Description : For some time the assumption has been widely held that for a majority of the world's languages, one can identify a “basic” order of subject and object relative to the verb, and that when combined with other facts of the language, the “basic” order constitutes a useful way of typologizing languages. New debate has arisen over varying definitions of “basic”, with investigators encountering languages where branding a particular order of grammatical relations as basic yielded no particular insightfulness. This work asserts that explanatory factors behind word order variation go beyond the syntactic and are to be found in studies of how the mind grammaticizes forms, processes information, and speech act theory considerations of speakers' attempts to get their hearers to build one, rather than another, mental representation of incoming information. Thus three domains must be distinguished in understanding order variation: syntactic, cognitive and pragmatic. The works in this volume explore various aspects of this assertion.
Description : This volume is a collection of studies on various aspects of word order variation in Turkish. As a head-final, left-branching ‘free’ word order language, Turkish raises a number of significant theory-internal as well as language-particular questions regarding linearization in language. Each of the contributions in the present volume offers a fresh insight into a number of these questions, thus, while expanding our knowledge of the language-particular properties of the word order phenomena, also contribute individually to the theory of linearization in general. Turkish is a configurational language. It licenses constructions in which constituents can occur in non-canonical presubject as well as postverbal positions. Presented within the assumptions of the generative tradition, the discussion and analyses of the various aspects of the linearization facts of the language offer a novel treatment of the issues therein. The authors approach the word order phenomena from a variety of perspectives, ranging from purely syntactic treatments, to accounts as syntax-PF interface or syntax-discourse interface phenomena or as output of base generation.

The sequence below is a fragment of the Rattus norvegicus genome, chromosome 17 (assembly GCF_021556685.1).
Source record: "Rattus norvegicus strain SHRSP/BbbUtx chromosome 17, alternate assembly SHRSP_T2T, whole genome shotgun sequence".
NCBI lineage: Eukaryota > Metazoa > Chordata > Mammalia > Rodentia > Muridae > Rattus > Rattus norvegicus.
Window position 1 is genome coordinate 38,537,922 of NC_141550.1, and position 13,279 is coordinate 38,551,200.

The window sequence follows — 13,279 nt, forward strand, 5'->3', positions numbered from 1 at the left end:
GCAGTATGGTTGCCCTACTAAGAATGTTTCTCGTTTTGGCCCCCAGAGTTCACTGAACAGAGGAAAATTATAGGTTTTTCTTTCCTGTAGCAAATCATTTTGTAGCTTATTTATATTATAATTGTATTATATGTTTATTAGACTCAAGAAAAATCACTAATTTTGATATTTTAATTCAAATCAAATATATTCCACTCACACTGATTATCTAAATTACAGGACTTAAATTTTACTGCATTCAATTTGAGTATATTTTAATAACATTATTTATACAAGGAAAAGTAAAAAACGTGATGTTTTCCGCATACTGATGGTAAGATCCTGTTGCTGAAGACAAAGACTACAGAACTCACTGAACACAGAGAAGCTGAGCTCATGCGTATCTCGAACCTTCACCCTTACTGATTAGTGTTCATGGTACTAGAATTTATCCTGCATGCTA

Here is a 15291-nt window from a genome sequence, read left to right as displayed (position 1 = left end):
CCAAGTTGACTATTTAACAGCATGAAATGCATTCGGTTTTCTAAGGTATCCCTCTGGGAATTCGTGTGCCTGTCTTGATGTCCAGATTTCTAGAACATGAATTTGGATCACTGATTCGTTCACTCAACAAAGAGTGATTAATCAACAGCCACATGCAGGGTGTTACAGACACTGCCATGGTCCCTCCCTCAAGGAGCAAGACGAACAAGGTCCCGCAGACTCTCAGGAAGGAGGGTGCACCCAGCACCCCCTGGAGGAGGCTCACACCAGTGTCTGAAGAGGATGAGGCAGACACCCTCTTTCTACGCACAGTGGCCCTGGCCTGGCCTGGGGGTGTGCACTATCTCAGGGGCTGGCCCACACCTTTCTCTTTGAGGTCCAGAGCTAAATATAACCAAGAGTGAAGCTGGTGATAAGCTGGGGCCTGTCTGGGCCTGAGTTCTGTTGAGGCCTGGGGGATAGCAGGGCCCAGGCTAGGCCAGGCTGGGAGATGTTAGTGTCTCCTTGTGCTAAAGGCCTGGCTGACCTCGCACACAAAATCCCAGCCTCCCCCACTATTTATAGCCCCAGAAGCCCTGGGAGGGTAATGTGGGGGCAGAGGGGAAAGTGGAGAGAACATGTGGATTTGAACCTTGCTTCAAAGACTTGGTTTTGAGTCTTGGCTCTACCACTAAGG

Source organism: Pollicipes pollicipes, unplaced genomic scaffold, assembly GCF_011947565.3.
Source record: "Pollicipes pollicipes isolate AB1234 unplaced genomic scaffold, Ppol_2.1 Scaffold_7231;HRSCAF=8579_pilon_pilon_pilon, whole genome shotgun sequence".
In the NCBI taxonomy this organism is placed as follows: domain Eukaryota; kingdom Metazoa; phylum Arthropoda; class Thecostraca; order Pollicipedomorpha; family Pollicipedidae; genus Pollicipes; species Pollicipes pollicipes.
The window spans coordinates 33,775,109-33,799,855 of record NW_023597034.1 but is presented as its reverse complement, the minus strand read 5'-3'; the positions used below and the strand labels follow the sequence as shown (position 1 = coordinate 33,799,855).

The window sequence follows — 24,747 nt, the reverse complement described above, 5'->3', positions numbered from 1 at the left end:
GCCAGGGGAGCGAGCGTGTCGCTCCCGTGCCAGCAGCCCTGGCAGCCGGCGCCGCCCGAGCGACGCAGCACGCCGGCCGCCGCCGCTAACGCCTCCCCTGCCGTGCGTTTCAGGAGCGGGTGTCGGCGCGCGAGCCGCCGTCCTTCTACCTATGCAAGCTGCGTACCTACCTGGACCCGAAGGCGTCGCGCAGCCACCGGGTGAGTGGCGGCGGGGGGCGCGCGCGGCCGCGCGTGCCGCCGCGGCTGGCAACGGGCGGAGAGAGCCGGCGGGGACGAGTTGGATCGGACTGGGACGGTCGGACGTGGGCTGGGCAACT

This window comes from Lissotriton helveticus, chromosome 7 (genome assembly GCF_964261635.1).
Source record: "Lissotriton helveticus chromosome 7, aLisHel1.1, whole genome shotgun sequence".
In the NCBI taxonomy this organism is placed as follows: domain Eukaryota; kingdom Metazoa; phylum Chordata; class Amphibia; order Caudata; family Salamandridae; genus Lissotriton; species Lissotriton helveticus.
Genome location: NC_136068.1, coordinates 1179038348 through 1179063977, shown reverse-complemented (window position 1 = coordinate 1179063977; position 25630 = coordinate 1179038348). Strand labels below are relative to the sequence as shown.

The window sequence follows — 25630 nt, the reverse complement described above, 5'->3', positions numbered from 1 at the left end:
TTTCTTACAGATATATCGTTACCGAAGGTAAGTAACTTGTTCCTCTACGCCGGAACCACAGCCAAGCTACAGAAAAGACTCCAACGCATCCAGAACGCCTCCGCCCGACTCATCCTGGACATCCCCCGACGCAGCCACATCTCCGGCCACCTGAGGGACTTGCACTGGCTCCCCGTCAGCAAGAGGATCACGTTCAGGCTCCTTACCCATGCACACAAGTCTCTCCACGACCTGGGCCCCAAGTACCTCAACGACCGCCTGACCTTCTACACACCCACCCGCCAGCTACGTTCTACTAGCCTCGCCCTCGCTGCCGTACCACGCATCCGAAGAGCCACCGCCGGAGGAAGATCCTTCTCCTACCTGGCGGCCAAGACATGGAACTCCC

Description : This work provides a comprehensive discourse-functional account of three classes of noncanonical constituent placement in English preposing, postposing, and argument reversal and shows how their interaction is accounted for in a principled and predictive way. In doing so, it details the variety of ways in which information can be 'given' or 'new' and shows how an understanding of this variety allows us to account for the distribution of these constructions in discourse. Moreover, the authors show that there exist broad and empirically verifiable functional correspondences within classes of syntactically similar constructions. Relying heavily on corpus data, the authors identify three interacting dimensions along which individual constructions may vary with respect to the pragmatic constraints to which they are sensitive: old vs. new information, relative vs. absolute familiarity, and discourse- vs. hearer-familiarity. They show that preposed position is reserved for information that is linked to the prior discourse by means of a contextually licensed partially-ordered set relationship; postposed position is reserved for information that is 'new' in one of a small number of distinct senses; and argument-reversing constructions require that the information represented by the preverbal constituent be at least as familiar within the discourse as that represented by the postverbal constituent. Within each of the three classes of constructions, individual constructions vary with respect to whether they are sensitive to familiarity within the discourse or (assumed) familiarity within the hearer's knowledge store. Thus, although the individual constructions in question are subject to distinct constraints, this work provides empirical evidence for the existence of strong correlations between sentence position and information status. The final chapter presents crosslinguistic data showing that these correlations are not limited to English.